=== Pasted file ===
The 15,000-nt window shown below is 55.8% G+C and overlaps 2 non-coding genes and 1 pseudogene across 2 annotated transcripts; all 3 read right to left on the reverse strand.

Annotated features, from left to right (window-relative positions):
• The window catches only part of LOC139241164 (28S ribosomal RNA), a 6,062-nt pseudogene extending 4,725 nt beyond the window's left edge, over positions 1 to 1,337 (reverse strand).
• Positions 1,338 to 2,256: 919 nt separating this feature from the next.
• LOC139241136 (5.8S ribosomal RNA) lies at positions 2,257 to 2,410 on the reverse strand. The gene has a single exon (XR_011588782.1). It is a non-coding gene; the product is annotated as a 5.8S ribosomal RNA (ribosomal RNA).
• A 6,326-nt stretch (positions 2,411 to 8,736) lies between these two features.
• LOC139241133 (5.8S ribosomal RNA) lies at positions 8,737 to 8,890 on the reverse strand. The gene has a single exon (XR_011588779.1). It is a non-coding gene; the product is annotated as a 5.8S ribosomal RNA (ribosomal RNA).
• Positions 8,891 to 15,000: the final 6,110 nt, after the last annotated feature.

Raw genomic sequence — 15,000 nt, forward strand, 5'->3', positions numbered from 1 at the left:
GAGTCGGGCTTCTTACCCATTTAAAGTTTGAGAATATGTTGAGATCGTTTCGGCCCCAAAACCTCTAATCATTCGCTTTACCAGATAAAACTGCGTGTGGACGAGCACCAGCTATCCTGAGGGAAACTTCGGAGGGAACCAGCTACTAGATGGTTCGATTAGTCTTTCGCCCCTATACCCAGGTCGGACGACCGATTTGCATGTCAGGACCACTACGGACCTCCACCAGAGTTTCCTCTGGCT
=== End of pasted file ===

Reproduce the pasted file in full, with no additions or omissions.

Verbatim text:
The 15,000-nt window shown below is 55.8% G+C and overlaps 2 non-coding genes and 1 pseudogene across 2 annotated transcripts; all 3 read right to left on the reverse strand.

Annotated features, from left to right (window-relative positions):
• The window catches only part of LOC139241164 (28S ribosomal RNA), a 6,062-nt pseudogene extending 4,725 nt beyond the window's left edge, over positions 1 to 1,337 (reverse strand).
• Positions 1,338 to 2,256: 919 nt separating this feature from the next.
• LOC139241136 (5.8S ribosomal RNA) lies at positions 2,257 to 2,410 on the reverse strand. The gene has a single exon (XR_011588782.1). It is a non-coding gene; the product is annotated as a 5.8S ribosomal RNA (ribosomal RNA).
• A 6,326-nt stretch (positions 2,411 to 8,736) lies between these two features.
• LOC139241133 (5.8S ribosomal RNA) lies at positions 8,737 to 8,890 on the reverse strand. The gene has a single exon (XR_011588779.1). It is a non-coding gene; the product is annotated as a 5.8S ribosomal RNA (ribosomal RNA).
• Positions 8,891 to 15,000: the final 6,110 nt, after the last annotated feature.

Raw genomic sequence — 15,000 nt, forward strand, 5'->3', positions numbered from 1 at the left:
GAGTCGGGCTTCTTACCCATTTAAAGTTTGAGAATATGTTGAGATCGTTTCGGCCCCAAAACCTCTAATCATTCGCTTTACCAGATAAAACTGCGTGTGGACGAGCACCAGCTATCCTGAGGGAAACTTCGGAGGGAACCAGCTACTAGATGGTTCGATTAGTCTTTCGCCCCTATACCCAGGTCGGACGACCGATTTGCATGTCAGGACCACTACGGACCTCCACCAGAGTTTCCTCTGGCT